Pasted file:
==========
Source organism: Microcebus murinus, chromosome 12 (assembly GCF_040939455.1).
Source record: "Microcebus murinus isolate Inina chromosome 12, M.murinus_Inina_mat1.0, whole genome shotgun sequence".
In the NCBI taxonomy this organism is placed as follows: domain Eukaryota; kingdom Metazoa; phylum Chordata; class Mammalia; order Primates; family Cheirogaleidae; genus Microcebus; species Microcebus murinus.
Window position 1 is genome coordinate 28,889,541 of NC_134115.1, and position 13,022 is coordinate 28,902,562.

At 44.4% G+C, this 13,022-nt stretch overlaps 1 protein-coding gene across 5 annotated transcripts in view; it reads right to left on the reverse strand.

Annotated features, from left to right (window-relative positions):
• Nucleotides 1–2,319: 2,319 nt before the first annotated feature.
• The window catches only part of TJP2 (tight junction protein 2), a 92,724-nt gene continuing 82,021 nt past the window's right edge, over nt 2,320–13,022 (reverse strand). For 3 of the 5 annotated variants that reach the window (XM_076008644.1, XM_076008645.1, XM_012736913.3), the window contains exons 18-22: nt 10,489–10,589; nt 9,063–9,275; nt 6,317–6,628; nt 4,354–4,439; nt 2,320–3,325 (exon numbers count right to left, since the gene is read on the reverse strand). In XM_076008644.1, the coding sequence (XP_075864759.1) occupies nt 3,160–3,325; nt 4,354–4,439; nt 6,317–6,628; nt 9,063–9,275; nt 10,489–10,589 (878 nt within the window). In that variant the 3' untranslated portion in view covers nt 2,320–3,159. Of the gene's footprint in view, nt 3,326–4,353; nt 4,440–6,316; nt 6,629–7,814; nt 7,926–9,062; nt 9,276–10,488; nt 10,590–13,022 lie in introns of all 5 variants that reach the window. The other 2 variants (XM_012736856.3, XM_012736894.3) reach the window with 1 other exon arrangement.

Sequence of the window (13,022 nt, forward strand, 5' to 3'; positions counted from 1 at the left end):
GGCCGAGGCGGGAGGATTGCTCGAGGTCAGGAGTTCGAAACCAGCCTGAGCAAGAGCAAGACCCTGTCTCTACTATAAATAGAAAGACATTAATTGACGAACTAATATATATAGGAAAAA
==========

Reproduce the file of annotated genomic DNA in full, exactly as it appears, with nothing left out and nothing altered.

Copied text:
Source organism: Microcebus murinus, chromosome 12 (assembly GCF_040939455.1).
Source record: "Microcebus murinus isolate Inina chromosome 12, M.murinus_Inina_mat1.0, whole genome shotgun sequence".
In the NCBI taxonomy this organism is placed as follows: domain Eukaryota; kingdom Metazoa; phylum Chordata; class Mammalia; order Primates; family Cheirogaleidae; genus Microcebus; species Microcebus murinus.
Window position 1 is genome coordinate 28,889,541 of NC_134115.1, and position 13,022 is coordinate 28,902,562.

At 44.4% G+C, this 13,022-nt stretch overlaps 1 protein-coding gene across 5 annotated transcripts in view; it reads right to left on the reverse strand.

Annotated features, from left to right (window-relative positions):
• Nucleotides 1–2,319: 2,319 nt before the first annotated feature.
• The window catches only part of TJP2 (tight junction protein 2), a 92,724-nt gene continuing 82,021 nt past the window's right edge, over nt 2,320–13,022 (reverse strand). For 3 of the 5 annotated variants that reach the window (XM_076008644.1, XM_076008645.1, XM_012736913.3), the window contains exons 18-22: nt 10,489–10,589; nt 9,063–9,275; nt 6,317–6,628; nt 4,354–4,439; nt 2,320–3,325 (exon numbers count right to left, since the gene is read on the reverse strand). In XM_076008644.1, the coding sequence (XP_075864759.1) occupies nt 3,160–3,325; nt 4,354–4,439; nt 6,317–6,628; nt 9,063–9,275; nt 10,489–10,589 (878 nt within the window). In that variant the 3' untranslated portion in view covers nt 2,320–3,159. Of the gene's footprint in view, nt 3,326–4,353; nt 4,440–6,316; nt 6,629–7,814; nt 7,926–9,062; nt 9,276–10,488; nt 10,590–13,022 lie in introns of all 5 variants that reach the window. The other 2 variants (XM_012736856.3, XM_012736894.3) reach the window with 1 other exon arrangement.

Sequence of the window (13,022 nt, forward strand, 5' to 3'; positions counted from 1 at the left end):
GGCCGAGGCGGGAGGATTGCTCGAGGTCAGGAGTTCGAAACCAGCCTGAGCAAGAGCAAGACCCTGTCTCTACTATAAATAGAAAGACATTAATTGACGAACTAATATATATAGGAAAAA